Even the example in the article can be viewed as a regularly tessellating nonagon. I don't see what's "irregular" about it? The article doesn't mention that word, but the HN title does.
"just generate a bunch of them, and split them in two"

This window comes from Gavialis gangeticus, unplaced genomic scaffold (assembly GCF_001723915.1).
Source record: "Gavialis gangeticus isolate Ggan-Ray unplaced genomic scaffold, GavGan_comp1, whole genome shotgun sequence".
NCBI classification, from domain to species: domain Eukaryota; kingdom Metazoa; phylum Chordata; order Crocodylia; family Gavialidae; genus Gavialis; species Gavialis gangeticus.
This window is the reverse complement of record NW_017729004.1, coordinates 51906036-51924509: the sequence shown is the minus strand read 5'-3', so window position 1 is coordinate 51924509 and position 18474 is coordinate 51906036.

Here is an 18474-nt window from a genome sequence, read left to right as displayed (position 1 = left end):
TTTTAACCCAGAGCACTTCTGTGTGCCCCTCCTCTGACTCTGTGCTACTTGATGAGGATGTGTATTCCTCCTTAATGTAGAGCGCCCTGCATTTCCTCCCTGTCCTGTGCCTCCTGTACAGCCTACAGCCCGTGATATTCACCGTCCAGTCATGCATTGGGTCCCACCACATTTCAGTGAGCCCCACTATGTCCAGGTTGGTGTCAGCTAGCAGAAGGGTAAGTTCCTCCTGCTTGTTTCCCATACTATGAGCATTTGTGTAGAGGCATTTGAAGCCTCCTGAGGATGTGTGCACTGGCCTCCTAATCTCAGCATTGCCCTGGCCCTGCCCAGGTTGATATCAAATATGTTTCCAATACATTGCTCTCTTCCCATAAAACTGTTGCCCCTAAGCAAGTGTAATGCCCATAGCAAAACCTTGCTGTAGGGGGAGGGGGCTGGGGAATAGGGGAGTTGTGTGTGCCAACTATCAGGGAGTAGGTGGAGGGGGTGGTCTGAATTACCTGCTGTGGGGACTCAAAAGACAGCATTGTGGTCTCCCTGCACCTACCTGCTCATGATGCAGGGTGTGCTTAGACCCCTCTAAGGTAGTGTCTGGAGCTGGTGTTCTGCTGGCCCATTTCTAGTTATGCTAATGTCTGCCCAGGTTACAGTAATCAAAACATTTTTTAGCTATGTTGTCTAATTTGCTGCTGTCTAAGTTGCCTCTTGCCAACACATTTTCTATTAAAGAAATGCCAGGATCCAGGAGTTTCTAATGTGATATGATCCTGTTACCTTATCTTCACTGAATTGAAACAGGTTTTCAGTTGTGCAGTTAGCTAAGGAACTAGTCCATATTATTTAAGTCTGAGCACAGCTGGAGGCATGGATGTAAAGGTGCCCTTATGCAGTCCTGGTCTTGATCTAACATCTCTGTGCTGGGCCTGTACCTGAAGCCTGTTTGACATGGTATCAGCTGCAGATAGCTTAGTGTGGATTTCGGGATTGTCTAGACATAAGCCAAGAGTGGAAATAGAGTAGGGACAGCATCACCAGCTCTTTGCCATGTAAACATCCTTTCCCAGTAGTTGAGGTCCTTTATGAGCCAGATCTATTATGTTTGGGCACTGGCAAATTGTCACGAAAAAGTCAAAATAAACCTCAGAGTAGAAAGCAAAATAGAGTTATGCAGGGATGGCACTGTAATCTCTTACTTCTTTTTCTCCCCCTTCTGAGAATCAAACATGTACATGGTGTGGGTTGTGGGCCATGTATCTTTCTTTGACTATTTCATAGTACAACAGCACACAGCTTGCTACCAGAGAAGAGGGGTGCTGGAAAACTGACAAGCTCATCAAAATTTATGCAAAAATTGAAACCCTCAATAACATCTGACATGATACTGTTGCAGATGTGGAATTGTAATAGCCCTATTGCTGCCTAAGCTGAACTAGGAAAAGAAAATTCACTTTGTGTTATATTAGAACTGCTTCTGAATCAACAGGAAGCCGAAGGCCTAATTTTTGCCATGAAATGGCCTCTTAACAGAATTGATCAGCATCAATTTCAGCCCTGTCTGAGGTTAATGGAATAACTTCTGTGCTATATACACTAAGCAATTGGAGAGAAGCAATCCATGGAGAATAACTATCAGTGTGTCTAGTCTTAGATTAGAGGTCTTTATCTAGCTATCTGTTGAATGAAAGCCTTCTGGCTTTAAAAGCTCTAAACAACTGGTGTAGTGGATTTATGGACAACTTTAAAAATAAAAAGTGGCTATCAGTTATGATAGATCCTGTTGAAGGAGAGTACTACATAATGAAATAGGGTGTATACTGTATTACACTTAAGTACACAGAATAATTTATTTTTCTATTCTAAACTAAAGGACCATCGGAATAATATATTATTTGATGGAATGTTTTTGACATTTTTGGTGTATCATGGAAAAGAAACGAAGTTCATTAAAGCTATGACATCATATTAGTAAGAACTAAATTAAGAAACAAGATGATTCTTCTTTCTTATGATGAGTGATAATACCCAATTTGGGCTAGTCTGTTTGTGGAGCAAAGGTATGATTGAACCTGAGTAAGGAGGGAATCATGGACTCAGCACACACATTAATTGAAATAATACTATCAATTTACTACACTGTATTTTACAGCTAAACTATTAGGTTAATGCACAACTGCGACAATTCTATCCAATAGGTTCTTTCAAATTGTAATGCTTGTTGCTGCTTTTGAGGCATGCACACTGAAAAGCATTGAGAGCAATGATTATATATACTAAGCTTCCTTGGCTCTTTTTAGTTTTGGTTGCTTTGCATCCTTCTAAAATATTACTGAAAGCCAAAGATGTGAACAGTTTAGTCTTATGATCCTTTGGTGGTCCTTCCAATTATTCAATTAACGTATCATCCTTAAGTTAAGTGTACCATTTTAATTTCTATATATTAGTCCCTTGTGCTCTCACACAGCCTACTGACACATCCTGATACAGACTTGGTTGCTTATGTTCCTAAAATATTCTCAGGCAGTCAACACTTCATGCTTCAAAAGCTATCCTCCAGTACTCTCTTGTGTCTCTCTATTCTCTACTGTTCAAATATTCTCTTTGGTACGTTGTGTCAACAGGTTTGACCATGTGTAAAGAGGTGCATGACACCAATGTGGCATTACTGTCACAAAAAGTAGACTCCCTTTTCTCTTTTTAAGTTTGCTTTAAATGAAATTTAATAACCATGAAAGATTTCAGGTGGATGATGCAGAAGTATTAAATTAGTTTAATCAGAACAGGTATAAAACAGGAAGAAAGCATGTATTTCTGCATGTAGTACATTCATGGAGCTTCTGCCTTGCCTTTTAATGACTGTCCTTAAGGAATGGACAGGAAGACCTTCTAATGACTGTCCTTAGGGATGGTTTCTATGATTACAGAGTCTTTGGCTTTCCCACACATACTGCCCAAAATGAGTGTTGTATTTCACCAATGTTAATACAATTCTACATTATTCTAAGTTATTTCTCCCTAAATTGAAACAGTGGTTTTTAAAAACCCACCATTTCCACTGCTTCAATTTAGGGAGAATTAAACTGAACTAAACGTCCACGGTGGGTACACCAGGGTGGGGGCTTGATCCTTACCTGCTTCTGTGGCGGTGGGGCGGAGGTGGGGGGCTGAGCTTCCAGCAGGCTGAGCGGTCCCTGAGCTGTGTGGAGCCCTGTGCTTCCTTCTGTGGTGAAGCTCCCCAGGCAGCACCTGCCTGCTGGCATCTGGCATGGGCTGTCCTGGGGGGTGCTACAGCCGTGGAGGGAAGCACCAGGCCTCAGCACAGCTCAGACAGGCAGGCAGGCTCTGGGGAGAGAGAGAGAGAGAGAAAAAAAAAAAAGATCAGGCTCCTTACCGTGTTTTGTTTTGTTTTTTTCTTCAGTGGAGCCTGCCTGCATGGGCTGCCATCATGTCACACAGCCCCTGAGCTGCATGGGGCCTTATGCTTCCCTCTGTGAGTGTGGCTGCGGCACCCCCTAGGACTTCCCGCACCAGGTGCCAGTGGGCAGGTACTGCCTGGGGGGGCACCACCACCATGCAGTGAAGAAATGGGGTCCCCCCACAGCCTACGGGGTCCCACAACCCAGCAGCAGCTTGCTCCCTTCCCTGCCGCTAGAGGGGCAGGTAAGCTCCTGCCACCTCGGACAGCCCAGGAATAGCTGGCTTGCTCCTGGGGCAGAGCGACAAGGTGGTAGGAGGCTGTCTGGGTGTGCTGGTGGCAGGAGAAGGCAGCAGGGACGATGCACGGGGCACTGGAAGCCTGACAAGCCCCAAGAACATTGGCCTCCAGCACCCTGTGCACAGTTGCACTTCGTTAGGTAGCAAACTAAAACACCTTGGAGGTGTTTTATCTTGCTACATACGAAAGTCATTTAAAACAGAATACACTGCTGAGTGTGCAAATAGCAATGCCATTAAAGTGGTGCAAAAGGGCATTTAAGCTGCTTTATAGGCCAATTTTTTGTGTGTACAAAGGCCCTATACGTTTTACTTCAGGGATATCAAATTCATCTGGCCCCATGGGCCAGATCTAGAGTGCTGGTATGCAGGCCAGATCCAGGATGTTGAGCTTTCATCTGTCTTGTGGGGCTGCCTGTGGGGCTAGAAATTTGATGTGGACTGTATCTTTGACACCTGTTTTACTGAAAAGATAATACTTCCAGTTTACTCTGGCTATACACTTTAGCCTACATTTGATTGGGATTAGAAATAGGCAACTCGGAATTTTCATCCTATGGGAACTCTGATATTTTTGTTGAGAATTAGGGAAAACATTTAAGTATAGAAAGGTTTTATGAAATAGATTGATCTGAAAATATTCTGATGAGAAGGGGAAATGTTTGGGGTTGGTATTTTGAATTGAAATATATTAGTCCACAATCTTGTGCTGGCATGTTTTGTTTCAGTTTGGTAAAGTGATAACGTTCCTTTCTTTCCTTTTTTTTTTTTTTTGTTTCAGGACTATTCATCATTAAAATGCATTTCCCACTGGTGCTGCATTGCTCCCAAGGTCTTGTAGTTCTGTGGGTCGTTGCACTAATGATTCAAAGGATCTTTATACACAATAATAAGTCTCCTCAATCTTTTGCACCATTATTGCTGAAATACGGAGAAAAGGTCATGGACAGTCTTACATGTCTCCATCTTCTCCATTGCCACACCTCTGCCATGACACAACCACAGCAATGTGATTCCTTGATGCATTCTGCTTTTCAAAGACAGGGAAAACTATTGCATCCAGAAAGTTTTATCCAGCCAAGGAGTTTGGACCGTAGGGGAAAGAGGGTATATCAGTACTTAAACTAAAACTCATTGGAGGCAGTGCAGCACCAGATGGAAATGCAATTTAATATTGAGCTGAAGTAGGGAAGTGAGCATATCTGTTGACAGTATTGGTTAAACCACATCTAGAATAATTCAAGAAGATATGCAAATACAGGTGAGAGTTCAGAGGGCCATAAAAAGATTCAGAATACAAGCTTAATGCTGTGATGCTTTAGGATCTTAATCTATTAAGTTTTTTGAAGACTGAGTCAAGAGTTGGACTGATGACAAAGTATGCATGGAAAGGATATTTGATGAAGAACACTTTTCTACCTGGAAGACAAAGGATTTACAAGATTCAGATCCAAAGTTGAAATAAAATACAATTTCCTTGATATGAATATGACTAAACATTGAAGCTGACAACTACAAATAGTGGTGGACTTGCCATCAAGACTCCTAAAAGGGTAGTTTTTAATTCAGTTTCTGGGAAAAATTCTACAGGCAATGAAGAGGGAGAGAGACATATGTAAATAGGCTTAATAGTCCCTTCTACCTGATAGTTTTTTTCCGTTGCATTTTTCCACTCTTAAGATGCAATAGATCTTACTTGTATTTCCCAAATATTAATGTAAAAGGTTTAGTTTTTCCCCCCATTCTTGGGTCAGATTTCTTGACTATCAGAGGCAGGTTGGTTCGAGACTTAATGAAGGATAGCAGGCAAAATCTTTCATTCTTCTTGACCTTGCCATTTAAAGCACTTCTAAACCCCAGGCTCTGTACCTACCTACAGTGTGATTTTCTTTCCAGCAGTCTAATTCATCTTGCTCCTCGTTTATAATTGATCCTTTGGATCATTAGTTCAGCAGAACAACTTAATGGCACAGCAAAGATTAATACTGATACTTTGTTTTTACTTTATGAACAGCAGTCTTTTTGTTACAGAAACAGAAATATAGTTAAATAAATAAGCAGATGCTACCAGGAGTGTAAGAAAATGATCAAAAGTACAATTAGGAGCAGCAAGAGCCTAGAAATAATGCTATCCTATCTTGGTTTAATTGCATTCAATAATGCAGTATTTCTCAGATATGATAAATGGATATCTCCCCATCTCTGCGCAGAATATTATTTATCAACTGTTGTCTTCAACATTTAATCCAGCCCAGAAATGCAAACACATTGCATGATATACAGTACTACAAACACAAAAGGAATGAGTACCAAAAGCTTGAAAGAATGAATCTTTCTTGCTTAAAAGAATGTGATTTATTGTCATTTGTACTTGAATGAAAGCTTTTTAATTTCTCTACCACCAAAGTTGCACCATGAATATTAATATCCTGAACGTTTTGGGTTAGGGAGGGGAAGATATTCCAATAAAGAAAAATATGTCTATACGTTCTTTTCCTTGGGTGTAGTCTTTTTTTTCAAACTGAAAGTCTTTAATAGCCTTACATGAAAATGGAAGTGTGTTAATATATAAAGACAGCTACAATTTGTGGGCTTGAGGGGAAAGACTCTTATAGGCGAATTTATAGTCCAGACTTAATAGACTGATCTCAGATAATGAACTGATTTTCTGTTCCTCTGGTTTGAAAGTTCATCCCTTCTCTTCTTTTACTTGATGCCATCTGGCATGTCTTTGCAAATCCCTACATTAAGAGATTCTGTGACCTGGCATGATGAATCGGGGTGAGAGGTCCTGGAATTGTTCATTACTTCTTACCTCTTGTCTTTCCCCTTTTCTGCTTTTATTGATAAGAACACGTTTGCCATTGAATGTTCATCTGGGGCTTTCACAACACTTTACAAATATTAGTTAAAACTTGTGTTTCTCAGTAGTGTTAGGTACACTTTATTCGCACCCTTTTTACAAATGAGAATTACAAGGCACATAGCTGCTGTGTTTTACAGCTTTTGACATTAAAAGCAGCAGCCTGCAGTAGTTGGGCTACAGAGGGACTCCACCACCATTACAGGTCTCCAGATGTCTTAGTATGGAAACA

Try splitting a 'random' polygon into a set of identical convex (regular or irregular) pentagons.
"what's "irregular" about it?": this has been answered, but for completeness: the sides and angles of the pentagons aren't all identical.